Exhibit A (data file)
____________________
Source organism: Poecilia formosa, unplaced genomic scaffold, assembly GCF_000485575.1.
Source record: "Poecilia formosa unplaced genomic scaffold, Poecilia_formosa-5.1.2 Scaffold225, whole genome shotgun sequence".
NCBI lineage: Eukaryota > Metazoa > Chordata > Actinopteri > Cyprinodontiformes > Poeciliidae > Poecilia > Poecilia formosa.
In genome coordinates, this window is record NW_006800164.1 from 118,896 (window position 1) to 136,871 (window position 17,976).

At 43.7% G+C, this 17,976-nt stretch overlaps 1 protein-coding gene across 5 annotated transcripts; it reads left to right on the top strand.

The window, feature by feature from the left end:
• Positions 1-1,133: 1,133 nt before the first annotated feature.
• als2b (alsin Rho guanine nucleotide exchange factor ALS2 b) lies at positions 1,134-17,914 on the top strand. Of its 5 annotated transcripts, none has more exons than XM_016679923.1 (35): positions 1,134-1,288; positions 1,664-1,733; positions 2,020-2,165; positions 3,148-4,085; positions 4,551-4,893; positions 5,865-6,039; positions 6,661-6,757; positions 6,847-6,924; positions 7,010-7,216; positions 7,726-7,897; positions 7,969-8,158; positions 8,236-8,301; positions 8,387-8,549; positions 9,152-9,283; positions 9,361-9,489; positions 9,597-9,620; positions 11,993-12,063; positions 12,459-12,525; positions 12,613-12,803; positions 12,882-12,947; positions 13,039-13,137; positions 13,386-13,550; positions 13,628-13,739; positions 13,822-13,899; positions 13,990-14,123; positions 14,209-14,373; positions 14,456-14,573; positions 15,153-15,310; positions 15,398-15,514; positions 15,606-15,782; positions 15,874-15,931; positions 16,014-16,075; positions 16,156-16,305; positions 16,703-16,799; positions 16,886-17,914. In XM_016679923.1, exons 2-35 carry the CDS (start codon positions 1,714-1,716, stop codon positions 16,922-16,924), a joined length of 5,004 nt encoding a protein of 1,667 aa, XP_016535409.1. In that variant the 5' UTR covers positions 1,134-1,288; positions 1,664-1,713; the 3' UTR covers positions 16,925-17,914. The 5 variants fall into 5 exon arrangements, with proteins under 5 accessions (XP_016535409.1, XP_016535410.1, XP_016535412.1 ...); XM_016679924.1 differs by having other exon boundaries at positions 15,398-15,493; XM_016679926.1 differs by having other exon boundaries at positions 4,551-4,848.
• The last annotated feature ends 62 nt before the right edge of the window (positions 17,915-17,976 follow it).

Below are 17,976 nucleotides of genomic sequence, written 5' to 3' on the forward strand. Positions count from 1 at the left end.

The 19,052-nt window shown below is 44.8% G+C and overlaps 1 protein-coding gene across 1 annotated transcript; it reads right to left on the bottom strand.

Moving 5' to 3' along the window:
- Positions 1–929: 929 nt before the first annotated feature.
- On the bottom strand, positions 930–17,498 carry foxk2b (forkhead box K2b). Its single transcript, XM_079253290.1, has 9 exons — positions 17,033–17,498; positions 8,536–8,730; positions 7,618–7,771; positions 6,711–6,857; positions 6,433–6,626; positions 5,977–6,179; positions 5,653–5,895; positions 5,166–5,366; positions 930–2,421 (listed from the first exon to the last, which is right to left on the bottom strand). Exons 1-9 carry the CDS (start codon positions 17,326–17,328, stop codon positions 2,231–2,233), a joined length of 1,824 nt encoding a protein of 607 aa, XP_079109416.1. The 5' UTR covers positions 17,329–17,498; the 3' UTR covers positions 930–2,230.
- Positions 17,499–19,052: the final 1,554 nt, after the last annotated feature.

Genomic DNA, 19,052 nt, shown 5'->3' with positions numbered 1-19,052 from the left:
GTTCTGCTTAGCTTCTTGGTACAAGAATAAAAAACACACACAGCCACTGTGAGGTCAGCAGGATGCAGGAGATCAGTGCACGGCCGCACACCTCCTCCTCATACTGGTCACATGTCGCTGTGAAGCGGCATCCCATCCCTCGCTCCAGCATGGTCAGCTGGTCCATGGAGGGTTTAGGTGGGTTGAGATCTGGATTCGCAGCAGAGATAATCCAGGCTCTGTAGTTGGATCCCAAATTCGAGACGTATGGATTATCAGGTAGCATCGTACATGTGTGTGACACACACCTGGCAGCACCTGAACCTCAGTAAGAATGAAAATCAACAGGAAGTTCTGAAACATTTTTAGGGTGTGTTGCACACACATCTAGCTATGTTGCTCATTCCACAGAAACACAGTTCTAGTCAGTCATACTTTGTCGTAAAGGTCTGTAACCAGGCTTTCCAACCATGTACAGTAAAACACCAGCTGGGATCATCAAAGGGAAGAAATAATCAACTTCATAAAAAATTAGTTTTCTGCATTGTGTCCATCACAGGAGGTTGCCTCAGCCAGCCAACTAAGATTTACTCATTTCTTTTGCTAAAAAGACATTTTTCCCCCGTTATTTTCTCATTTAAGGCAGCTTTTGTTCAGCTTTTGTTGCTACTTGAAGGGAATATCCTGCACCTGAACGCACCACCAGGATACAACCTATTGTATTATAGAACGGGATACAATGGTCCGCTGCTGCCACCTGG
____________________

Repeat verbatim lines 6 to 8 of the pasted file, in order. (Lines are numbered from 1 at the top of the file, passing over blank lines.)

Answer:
The window, feature by feature from the left end:
• Positions 1-1,133: 1,133 nt before the first annotated feature.
• als2b (alsin Rho guanine nucleotide exchange factor ALS2 b) lies at positions 1,134-17,914 on the top strand. Of its 5 annotated transcripts, none has more exons than XM_016679923.1 (35): positions 1,134-1,288; positions 1,664-1,733; positions 2,020-2,165; positions 3,148-4,085; positions 4,551-4,893; positions 5,865-6,039; positions 6,661-6,757; positions 6,847-6,924; positions 7,010-7,216; positions 7,726-7,897; positions 7,969-8,158; positions 8,236-8,301; positions 8,387-8,549; positions 9,152-9,283; positions 9,361-9,489; positions 9,597-9,620; positions 11,993-12,063; positions 12,459-12,525; positions 12,613-12,803; positions 12,882-12,947; positions 13,039-13,137; positions 13,386-13,550; positions 13,628-13,739; positions 13,822-13,899; positions 13,990-14,123; positions 14,209-14,373; positions 14,456-14,573; positions 15,153-15,310; positions 15,398-15,514; positions 15,606-15,782; positions 15,874-15,931; positions 16,014-16,075; positions 16,156-16,305; positions 16,703-16,799; positions 16,886-17,914. In XM_016679923.1, exons 2-35 carry the CDS (start codon positions 1,714-1,716, stop codon positions 16,922-16,924), a joined length of 5,004 nt encoding a protein of 1,667 aa, XP_016535409.1. In that variant the 5' UTR covers positions 1,134-1,288; positions 1,664-1,713; the 3' UTR covers positions 16,925-17,914. The 5 variants fall into 5 exon arrangements, with proteins under 5 accessions (XP_016535409.1, XP_016535410.1, XP_016535412.1 ...); XM_016679924.1 differs by having other exon boundaries at positions 15,398-15,493; XM_016679926.1 differs by having other exon boundaries at positions 4,551-4,848.